Gillo Dorfles, the father of Italian visual culture

Gillo Dorfles is an ultra-centenarian art critic who, like me, hails from Trieste. We have known each other for many years. I feel genuine affection for Gillo: he is a grand old man, both pensive and dynamic. I feel that we truly have a lot in common: the same hometown, the same love for art and design, and a certain way of looking to the future objectively yet idealistically – because our vision of the future must be clothed in ambitious dreams that can become reality. I have great respect for him and for those like him who dedicate their life to pursuing an art, an ideal, and who contemplate the changing world and occasionally try to orient this change, as well.

He was born in 1910 and yet his extraordinary memory has become neither tarnished nor impaired over the years; he generously and willingly shares his memories with others, giving them the impression of being in the presence of a rare living encyclopedia and a witness to the many cultural movements of the 20th century, in particular from the post-war period on.


As an art critic, Gillo has contributed greatly to contemporary art. But he is more than just an art critic, he is an artist, intellectual, art sociologist and aesthetics academic; his mental vivacity has strongly influenced his physical vitality, and vice versa.

I regularly encounter Gillo at cultural events in Milan: he is a force of nature. I think what sustains him is his aversion for today’s muddled modernity (to which he does not relate) and his frustration with the ugliness he sees around him. We talk about this sometimes. He believes that contemporary art has completely lost its connection with nature, a former source of inspiration and beauty. Today, the aesthetics of art have expanded to include disgust and ugliness; the intention is to provoke the spectator and attract attention through the outcry over a proliferating and occasionally disagreeable and brutal taste in art. “Beauty exists today and beauty will exist always,” says Gillo about the ongoing evolution of art. “Unless the world becomes so ‘brutish’ that it transforms men into ‘brutes.’”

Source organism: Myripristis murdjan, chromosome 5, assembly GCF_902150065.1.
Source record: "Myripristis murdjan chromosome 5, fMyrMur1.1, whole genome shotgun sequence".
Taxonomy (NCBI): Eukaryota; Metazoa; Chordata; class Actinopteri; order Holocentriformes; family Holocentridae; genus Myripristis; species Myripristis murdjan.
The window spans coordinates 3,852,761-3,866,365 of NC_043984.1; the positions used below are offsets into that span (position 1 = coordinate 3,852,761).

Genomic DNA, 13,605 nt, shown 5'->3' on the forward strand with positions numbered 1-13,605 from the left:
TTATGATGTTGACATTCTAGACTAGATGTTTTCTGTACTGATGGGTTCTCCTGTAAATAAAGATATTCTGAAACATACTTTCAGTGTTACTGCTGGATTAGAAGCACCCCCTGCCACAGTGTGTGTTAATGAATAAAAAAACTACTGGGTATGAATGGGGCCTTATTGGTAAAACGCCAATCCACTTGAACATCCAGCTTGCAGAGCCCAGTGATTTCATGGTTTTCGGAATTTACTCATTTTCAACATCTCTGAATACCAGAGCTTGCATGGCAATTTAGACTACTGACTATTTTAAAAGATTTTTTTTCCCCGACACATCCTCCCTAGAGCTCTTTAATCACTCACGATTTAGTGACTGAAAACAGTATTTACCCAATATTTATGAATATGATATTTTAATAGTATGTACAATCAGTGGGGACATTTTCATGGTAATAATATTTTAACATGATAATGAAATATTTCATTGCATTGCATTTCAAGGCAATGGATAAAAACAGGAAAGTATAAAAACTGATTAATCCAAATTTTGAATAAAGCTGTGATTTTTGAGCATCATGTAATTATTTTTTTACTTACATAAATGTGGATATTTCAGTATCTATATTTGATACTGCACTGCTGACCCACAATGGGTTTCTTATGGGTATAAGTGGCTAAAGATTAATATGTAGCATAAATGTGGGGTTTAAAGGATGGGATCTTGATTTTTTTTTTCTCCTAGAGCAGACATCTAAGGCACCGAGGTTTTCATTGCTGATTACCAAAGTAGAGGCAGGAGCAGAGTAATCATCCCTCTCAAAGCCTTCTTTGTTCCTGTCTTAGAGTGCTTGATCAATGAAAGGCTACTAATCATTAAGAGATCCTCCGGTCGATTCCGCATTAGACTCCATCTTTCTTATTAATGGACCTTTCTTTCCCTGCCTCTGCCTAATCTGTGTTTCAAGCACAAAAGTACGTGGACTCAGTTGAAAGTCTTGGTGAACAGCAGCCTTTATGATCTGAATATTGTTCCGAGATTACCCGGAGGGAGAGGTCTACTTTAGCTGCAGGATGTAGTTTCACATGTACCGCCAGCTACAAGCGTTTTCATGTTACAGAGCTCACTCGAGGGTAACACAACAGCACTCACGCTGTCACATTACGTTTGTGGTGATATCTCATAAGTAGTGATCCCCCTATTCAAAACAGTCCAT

illycaffè is the main sponsor of the one-man show “Gillo Dorfles. Essere nel tempo”, the first major retrospective to celebrate Dorfles’ art and his thinking. The exhibit will run until March 13, 2016 at MACRO – the Rome Contemporary Art Museum. This is the first anthological exhibition to pay tribute to the entire work of this renowned father of Italian visual culture, covering his artistic output, critical thinking and aesthetic theories. For the occasion, Gillo has designed the new illy Art Collection, drawing inspiration from several of his decorative designs for fabric, made on paper between 1937 and 1940using the egg oil tempera emulsion technique – one used long ago by the great 15th-century masters. In his illy Art Collection, the forms and colors of his imaginative universe continue to serve as the hallmark of his poetics.The collection had its world premiere at the preview of his solo exhibition in Rome and the cups will go on sale to the public in February 2016.


photo credits @illycaffè

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